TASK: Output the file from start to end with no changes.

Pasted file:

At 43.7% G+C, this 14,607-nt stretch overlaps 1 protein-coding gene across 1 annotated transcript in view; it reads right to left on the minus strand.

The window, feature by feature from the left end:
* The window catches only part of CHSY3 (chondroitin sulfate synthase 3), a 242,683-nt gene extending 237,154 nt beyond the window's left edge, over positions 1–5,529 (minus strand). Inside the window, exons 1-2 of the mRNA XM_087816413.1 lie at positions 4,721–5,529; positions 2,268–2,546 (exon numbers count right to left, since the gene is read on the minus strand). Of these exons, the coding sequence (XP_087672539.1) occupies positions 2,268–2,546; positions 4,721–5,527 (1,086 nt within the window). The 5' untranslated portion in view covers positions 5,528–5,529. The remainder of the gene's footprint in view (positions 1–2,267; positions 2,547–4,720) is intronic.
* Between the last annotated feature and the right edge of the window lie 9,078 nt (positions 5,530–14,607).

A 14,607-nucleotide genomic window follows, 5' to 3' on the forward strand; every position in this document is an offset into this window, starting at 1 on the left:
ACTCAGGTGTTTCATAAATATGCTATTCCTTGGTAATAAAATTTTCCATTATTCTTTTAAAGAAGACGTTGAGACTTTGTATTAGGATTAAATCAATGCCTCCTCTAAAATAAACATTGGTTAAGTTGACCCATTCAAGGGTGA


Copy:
At 43.7% G+C, this 14,607-nt stretch overlaps 1 protein-coding gene across 1 annotated transcript in view; it reads right to left on the minus strand.

The window, feature by feature from the left end:
* The window catches only part of CHSY3 (chondroitin sulfate synthase 3), a 242,683-nt gene extending 237,154 nt beyond the window's left edge, over positions 1–5,529 (minus strand). Inside the window, exons 1-2 of the mRNA XM_087816413.1 lie at positions 4,721–5,529; positions 2,268–2,546 (exon numbers count right to left, since the gene is read on the minus strand). Of these exons, the coding sequence (XP_087672539.1) occupies positions 2,268–2,546; positions 4,721–5,527 (1,086 nt within the window). The 5' untranslated portion in view covers positions 5,528–5,529. The remainder of the gene's footprint in view (positions 1–2,267; positions 2,547–4,720) is intronic.
* Between the last annotated feature and the right edge of the window lie 9,078 nt (positions 5,530–14,607).

A 14,607-nucleotide genomic window follows, 5' to 3' on the forward strand; every position in this document is an offset into this window, starting at 1 on the left:
ACTCAGGTGTTTCATAAATATGCTATTCCTTGGTAATAAAATTTTCCATTATTCTTTTAAAGAAGACGTTGAGACTTTGTATTAGGATTAAATCAATGCCTCCTCTAAAATAAACATTGGTTAAGTTGACCCATTCAAGGGTGA